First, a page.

An individual may not react to the allergen on coming in contact for the first time. However, once they develop an allergy, they will persist for longer. Some examples of allergens include rubber, adhesives, dyes, makeup, other cosmetics, creams, metals,etc.
Treatment for Contact Dermatitis
In order to treat allergic triggers, the use of steroid drugs is encouraged. These can either be taken as pills or rubbed on the skin.
- Irrespective of the type of contact dermatitis, having antibiotics is a must.
- Make sure not to come in contact with the irritant.
- Wear gloves and ensure that your skin is guarded thoroughly.
Other skincare tips you can follow are using the right moisturiser, especially after bathing. Apply the moisturiser as soon as possible after washing your hands.
3. Discoid Eczema
The third and most common eczema is Discoid eczema.
Discoid eczema is easily noticeable. It forms disc-shaped itchy, red, cracked, and swollen skin that appears typically on lower legs, forearms, and torso. Sometimes, the centre of the disc leaves a red-coloured ring. It can occur in people of any age,
specifically children. With other types of eczema, the causes are not fully known. But triggers include:
- Patched skin
- Skin burns
- Bacterial infection
- Sensitivity to food
Various allergic medications
4. Dyshidrotic Dermatitis
This type of eczema is found in the hands and feet. How this kind of eczema occurs is still not identified.
The initial symptoms include severe itching, which further leads to blisters that give rise to scaly patches. Sometimes deep cracks can also appear on the hands or fingers.
The symptoms are chronic and painful.
- Cold, wet compresses
- Steroid drugs rubbed to the skin or consumed orally
Psoralen with ultraviolet A therapy
5. Nummular Dermatitis
This type of eczema is more common in men at 50 and above. However, women get their first outbreak in early childhood or teenage.
Nummular dermatitis leaves coin-shaped red-coloured marks on the back of hands, legs, forearms, hips, lower back, and so on. Some triggers of this type of eczema include dry air, cool wind, exposure to metals and chemicals, etc.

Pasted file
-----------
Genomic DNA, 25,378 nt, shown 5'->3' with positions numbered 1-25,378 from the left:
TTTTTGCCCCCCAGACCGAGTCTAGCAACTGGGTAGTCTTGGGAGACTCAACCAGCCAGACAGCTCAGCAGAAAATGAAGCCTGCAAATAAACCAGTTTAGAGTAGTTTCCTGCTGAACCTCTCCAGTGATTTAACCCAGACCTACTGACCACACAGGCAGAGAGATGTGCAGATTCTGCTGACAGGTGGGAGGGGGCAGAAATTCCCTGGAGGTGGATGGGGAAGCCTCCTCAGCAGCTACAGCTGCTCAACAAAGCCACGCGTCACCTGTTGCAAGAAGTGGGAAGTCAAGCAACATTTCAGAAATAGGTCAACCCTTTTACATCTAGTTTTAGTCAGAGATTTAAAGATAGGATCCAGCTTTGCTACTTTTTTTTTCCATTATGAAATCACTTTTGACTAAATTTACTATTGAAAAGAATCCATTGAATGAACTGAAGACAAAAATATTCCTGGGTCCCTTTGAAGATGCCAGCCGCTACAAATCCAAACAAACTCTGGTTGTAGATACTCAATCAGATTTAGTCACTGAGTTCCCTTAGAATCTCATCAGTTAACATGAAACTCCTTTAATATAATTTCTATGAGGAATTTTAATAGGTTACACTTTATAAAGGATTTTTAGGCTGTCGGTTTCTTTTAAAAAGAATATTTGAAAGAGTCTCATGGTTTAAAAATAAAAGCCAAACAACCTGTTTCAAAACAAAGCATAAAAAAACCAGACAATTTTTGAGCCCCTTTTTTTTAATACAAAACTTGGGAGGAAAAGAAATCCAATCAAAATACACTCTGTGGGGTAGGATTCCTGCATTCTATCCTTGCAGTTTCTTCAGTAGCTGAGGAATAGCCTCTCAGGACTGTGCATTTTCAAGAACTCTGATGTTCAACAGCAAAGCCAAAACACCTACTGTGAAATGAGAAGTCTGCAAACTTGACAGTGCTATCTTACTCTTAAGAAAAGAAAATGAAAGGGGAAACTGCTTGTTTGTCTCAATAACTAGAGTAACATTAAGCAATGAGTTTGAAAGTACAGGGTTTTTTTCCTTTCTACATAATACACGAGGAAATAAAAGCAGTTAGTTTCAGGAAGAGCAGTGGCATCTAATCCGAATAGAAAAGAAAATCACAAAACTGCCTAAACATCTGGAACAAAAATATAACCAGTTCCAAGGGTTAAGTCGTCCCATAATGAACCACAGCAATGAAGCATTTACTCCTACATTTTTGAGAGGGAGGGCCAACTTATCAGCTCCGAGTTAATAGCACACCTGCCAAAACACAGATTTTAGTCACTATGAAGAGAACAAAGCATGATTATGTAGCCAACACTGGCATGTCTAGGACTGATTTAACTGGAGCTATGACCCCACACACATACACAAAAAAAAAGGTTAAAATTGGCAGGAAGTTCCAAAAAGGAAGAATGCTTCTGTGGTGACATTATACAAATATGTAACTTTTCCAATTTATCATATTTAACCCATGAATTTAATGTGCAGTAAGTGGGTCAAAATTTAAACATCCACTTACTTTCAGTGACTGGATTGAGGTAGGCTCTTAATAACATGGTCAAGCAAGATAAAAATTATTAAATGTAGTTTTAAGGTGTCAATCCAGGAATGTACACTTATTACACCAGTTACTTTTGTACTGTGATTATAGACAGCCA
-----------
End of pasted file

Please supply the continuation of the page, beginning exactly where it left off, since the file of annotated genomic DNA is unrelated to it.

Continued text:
Treatments for nummular dermatitis include:
- Avoid scratching or other skin related injuries.
- Shower using lukewarm water. Immediately apply moisturiser after bathing.
- Apply a steroid ointment to the rash.
- Taking antibiotics in severe cases also helps.
Identifying whether you have eczema can be a little challenging. Thus, it is advisable to
consult your dermatologist, who will analyse your skin and know about the symptoms and health history. Based on the data, you’ll be able to conclude.
Skin Care Tips
Skincare is a must for treating eczema. If the symptoms are mild, all you need is some simple skincare hack. However, for severe eczema, you may need some medications as well.
Essential skincare tips you must follow are:
1. Use a mild soap that won’t dry your skin.
2. A good moisturiser or lotion is again a must-have.
3. Smooth your skin right after the shower.
4. Don’t take showers of over 15-20 minutes. This can dry out your skin even more.
5. Avoid getting exposed to dry air often.
If your dermatologist recommends medicine, you may include OTC ointments, corticosteroids, UV light therapy. These can ease out symptoms. Follow your dermatologist to get effective and reliable results.
If you have recently noticed skin rashes, we can help you determine the best treatment, help identify specific triggers, and craft an appropriate treatment plan. Schedule an appointment today!